The winter season in St. Moritz is not just about skiing, skating, and racing. It is a modern-day extension of the plush and propah British winter holiday, with creative ways to have fun
There are some places on our earth that are simply unlike anywhere else. It is enough to mention their names, and almost everyone has an image in their minds. St. Moritz is such a place. The name today stands for mountains, winter sports, luxury, elegance and style. This is not only because Roger Moore, aka James Bond, dashed down the ski slopes in “The Spy Who Loved Me” back in 1977, but also because of Gunter Sachs, who – married to the French actress and sex symbol Brigitte Bardot – made St. Moritz the epicenter for jetsetters in Europe, way back in the 1960s. St. Moritz, today still a tiny village of slightly more than 5,000 people, lies on 1,856 meters above sea level in the heart of the really spectacular Upper Engadin district of Switzerland. Back in 1864, hotelier Johannes Badrutt told his British summer guests how beautiful the winter is in the Swiss Alps. Because the Brits couldn’t believe it, Badrutt invited them for a winter holiday and promised, that in case they are not happy, he would pay all the expenses. Needless to say that he hadn’t to pay for them, because they loved it so much that they stayed until Easter and got back to England completely relaxed – and with a strong tan, as the saying goes. Some people claim that this was the birth of winter holidays as we know it today.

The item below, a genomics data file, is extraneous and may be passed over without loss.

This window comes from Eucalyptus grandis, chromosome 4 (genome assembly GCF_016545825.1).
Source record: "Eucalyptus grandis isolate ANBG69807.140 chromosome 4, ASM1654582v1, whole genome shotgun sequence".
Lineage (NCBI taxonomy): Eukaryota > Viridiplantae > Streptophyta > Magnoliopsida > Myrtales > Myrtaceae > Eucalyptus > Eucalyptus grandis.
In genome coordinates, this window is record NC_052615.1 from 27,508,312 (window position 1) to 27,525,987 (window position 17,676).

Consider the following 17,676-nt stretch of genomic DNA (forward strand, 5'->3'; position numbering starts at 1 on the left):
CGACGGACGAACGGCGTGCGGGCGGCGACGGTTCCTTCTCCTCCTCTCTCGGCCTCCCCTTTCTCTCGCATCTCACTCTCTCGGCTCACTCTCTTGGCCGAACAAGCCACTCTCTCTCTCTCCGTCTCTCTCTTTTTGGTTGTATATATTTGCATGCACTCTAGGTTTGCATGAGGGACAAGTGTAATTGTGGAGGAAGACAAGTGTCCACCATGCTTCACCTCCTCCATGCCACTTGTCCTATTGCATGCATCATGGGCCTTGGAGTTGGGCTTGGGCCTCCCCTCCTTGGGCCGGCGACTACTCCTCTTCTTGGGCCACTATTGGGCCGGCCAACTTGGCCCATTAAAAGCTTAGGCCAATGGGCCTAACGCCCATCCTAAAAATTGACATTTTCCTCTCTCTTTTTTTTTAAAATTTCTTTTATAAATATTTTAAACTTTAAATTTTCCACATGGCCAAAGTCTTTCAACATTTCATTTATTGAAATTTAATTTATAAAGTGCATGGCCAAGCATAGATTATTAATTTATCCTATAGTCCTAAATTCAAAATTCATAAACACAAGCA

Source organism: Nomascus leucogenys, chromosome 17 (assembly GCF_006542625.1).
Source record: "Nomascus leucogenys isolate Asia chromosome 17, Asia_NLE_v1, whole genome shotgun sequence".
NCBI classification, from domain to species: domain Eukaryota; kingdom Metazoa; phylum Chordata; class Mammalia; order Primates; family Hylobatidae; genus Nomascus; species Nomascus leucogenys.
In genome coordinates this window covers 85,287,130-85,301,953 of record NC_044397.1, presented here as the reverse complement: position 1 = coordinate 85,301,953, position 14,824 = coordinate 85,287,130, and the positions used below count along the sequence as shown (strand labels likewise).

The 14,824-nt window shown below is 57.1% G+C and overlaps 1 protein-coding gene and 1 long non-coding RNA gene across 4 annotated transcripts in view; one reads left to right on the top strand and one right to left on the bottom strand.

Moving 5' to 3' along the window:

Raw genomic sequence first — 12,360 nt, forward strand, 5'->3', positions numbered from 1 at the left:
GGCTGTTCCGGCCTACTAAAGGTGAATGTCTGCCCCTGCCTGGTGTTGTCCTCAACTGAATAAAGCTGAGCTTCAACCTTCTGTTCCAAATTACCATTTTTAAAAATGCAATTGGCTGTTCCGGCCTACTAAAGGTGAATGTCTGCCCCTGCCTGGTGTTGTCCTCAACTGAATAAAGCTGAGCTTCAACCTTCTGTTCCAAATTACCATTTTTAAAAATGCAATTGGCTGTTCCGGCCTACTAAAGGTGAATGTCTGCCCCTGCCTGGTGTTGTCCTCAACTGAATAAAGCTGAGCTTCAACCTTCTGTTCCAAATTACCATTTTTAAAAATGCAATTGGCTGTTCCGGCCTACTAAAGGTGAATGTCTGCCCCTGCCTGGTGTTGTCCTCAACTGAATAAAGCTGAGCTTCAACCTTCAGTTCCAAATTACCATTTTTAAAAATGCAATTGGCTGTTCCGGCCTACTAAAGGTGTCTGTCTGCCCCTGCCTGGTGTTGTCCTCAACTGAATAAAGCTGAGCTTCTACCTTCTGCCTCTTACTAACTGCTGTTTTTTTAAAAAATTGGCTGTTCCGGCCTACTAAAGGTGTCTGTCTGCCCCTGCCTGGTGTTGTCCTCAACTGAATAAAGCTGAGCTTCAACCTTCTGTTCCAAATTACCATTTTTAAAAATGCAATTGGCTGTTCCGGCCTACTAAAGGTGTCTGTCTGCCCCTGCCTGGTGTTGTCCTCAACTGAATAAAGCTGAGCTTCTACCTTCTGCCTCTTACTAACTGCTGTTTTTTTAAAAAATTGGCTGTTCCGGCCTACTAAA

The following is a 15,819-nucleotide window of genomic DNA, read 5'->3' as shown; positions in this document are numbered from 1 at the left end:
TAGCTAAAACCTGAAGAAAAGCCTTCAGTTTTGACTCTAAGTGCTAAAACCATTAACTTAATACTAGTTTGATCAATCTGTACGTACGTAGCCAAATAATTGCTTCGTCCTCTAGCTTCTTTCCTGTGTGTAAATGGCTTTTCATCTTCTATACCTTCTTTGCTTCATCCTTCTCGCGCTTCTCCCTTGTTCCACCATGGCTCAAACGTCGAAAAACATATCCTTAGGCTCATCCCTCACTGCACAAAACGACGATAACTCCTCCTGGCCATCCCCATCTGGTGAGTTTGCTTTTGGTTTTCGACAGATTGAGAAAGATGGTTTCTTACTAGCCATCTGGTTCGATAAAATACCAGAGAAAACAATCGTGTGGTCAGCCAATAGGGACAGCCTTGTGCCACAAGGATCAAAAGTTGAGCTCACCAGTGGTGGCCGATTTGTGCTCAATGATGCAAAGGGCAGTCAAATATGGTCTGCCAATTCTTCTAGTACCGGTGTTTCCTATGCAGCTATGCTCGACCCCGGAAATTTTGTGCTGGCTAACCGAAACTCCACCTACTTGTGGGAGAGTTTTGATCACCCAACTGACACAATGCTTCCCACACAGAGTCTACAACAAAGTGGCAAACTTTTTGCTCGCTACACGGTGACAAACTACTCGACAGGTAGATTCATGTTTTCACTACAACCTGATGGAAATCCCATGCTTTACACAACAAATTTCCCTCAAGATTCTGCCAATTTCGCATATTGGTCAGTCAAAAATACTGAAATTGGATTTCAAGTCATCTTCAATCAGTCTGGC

Even with the wonderful weather, the guests from England became bored during long winters, so they imported some strange sports. Amongst these is the Cresta Run, which involves racing a special kind of Skeleton sled down a natural ice track, mostly dressed with nothing more than a pullover over a shirt with a tie, and a very odd safety equipment. Horse racing on the frozen lake of St. Moritz is another one of these creative imports. The latter was the basis of today’s White Turf event, founded around 1907. It still takes place every January/ February – when the ice is thick enough to carry a race track, all the horses, up to 15,000 visitors and a whole event village with VIP tents, stalls and cars. This year, in 2018, the ice was around 50 cm thick and easily strong enough to prevent everything from breaking through and sinking down to the ground 44m below. The White Turf goes the whole mile in the luxury game – Arabian horses are flown in, together with the sheikhs or other rich owners, to compete against each other, and against the low temperatures, which can easily reach 20 degrees Celsius below zero. The White Turf, spread over three weekends, is the biggest series of events during the St. Moritz winter season – even though there are no important Ski World Cup races, or the Winter Olympics here anymore, as they were in 1928 and 1948.